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Joan’s Toolbox: Qualified Charitable Distributions

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Joan’s Toolbox is an occasional series in which Joan Hoge-North, DCF vice president for philanthropy, shares information about different ways of making charitable gifts that maximize impact and tax advantages.

Make a QCD for Maximum Community Impact
and Maximum Tax Advantages

Retirement funds are kind of like electronic piggy banks, helping us to put aside money for the future.

But when it’s time for that money to come out, there are a few things to think about so we don’t break the (piggy) bank, so to speak.

Everyone must take annual withdrawals from their tax-deferred retirement accounts once they reach 70.5, but some good planning can ease the tax bite.

If you have to take the required minimum withdrawal but don’t need all or some of the money, you may be able to lower your tax liability by sending the money directly to charity through a qualified charitable distribution, or QCD. 

Here’s where the Delaware Community Foundation can be a resource. QCDs can be made directly to the DCF to support our work in the community, or they can be made to most types of charitable funds at the DCF. (IRS regulations do not permit QCDs into donor advised funds.)

QCDs can go into designated funds, which provide grants to specific charitable organizations; field of interest funds, which allow a donor to support a specific passion or interest; scholarship funds; or to the DCF’s Delaware Forever Fund, which was developed to address some of the community’s most pressing needs as they arise.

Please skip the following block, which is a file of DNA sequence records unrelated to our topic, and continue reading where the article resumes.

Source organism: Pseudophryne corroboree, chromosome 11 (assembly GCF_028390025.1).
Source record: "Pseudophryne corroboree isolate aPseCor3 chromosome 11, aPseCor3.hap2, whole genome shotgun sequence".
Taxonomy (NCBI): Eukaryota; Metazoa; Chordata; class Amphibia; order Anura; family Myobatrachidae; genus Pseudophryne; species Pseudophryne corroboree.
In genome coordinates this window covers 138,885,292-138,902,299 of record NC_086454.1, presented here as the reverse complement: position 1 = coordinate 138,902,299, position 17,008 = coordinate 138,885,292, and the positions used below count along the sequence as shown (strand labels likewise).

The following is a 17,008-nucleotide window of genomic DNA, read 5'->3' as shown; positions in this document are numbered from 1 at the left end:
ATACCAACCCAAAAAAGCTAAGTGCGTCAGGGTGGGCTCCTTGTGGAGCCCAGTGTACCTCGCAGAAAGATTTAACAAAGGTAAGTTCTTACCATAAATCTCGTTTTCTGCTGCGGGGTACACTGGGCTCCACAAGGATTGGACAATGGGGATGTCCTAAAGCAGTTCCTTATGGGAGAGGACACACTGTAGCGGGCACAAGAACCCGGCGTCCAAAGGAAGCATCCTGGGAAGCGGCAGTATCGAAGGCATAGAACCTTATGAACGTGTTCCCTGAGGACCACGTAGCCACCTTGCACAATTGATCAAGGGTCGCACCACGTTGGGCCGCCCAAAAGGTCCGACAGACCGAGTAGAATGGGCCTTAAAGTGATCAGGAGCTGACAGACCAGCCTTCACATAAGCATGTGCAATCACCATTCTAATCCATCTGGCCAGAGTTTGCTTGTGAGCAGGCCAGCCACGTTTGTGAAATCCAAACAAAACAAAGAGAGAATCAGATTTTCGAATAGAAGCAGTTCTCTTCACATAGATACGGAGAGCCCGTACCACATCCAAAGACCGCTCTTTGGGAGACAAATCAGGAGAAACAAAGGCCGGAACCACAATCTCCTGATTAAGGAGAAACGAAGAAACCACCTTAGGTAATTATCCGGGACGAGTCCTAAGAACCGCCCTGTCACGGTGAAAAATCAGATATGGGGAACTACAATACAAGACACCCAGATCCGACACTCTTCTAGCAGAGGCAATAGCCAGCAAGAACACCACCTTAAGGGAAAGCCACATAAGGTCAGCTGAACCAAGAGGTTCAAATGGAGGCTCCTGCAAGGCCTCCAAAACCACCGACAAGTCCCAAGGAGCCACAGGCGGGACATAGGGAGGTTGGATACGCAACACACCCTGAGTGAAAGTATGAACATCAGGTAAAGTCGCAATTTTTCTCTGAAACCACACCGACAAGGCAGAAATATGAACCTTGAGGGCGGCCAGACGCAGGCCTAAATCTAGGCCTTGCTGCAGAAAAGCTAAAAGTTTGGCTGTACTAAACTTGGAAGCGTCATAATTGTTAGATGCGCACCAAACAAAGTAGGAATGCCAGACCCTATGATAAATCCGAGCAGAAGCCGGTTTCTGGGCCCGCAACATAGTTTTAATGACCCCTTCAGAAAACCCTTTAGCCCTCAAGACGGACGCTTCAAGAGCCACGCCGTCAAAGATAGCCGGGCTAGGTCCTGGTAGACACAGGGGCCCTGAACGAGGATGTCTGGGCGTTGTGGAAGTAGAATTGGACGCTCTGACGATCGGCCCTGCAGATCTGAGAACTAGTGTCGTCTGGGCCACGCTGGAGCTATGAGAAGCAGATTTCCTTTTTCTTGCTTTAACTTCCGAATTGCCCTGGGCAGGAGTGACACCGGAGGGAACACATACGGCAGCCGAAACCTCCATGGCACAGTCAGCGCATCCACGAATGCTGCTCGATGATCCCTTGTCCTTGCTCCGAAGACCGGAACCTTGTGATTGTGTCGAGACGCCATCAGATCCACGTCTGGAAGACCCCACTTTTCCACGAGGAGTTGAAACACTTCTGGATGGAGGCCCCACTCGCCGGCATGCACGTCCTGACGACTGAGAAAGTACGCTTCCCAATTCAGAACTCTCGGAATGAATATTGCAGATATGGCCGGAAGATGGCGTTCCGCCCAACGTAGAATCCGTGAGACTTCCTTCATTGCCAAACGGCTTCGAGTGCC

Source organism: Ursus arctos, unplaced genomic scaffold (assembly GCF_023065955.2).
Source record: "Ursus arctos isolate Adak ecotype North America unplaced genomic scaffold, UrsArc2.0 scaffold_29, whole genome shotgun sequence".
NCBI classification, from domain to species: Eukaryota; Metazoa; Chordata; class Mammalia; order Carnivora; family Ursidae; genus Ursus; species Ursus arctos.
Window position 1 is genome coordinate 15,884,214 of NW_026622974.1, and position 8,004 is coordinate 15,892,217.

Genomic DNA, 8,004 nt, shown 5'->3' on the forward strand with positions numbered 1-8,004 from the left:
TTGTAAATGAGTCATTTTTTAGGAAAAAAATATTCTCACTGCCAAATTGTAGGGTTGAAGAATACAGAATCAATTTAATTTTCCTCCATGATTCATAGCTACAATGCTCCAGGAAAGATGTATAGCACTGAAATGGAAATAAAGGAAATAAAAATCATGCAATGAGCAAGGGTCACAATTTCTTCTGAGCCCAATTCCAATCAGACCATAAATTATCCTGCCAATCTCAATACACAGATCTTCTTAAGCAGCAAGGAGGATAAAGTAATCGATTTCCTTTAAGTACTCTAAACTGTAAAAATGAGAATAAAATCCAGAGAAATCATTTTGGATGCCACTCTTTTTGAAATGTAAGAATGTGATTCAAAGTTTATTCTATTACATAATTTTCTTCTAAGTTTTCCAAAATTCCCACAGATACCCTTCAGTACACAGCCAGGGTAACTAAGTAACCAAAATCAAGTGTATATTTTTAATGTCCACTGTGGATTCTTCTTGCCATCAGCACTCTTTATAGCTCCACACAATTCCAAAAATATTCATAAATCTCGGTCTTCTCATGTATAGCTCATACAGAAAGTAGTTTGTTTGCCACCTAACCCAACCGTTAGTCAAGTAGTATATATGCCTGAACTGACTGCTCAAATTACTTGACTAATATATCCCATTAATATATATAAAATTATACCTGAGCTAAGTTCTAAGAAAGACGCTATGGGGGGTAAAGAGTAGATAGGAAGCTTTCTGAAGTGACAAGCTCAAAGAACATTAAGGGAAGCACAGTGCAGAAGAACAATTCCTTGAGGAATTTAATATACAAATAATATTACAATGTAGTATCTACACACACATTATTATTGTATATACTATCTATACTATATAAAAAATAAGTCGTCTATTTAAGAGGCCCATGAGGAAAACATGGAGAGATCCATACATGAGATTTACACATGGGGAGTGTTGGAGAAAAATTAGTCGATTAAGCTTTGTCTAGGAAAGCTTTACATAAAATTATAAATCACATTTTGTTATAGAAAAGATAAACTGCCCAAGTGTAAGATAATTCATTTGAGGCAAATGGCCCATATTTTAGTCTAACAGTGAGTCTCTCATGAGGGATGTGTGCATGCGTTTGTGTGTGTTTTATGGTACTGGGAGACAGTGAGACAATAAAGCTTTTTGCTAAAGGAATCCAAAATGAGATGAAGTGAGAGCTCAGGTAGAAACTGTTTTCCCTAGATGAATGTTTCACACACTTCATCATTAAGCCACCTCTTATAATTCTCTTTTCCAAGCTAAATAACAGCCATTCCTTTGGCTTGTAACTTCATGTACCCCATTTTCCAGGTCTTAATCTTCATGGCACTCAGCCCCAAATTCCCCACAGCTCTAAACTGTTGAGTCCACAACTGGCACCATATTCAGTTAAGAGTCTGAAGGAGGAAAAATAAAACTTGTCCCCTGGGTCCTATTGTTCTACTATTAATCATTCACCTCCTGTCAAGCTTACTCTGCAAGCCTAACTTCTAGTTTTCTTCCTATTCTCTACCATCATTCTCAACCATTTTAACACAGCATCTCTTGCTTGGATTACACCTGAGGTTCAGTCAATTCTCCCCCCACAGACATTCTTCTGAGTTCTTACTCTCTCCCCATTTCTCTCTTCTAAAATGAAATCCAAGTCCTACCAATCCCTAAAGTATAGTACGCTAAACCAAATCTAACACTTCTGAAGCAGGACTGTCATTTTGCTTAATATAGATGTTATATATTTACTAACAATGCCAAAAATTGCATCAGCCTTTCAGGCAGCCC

A QCD allows you to transfer up to $100,000 directly from your IRA to a qualified charity without having to pay income tax on the donation. Although people in any tax bracket can benefit from making a charitable contribution from an IRA, those in the higher tax brackets get the biggest bang for their buck. However, even a $1,000 donation through a QCD could save $250 in federal taxes.

There are a few caveats to keep in mind when planning a QCD. For starters, only IRAs are eligible for a QCD. You also need to make sure the recipient of your donation is a qualifying charity – either a 501(c)(3) organization or house of worship. Private foundations, donor advised funds or supporting organizations don’t count. Our team at the DCF can help make sure you select a qualifying organization.

Donations through a QCD must be made by the end of the year in order to exclude that amount from your taxable income. You also will have to let your tax preparer to know to note the QCD on your 1099-R form, as IRA custodians don’t have to identify it. If you don’t, then the withdrawal will be fully taxable, eliminating the tax benefits of the donation.

Lastly, you can’t double dip on the donation. If you donate through a QCD you don’t get to claim an itemized charitable contribution tax deduction as well.

As always, the DCF team is happy to work with you and your tax preparer or other financial advisors to make sure your gift has the maximum community impact and the maximum tax advantages.

Piggy banks help us plan for the future. You can use a QCD – and the Delaware Community Foundation – to help improve the future of worthy nonprofit organizations.

Contact Joan Hoge-North at 302.504.5224.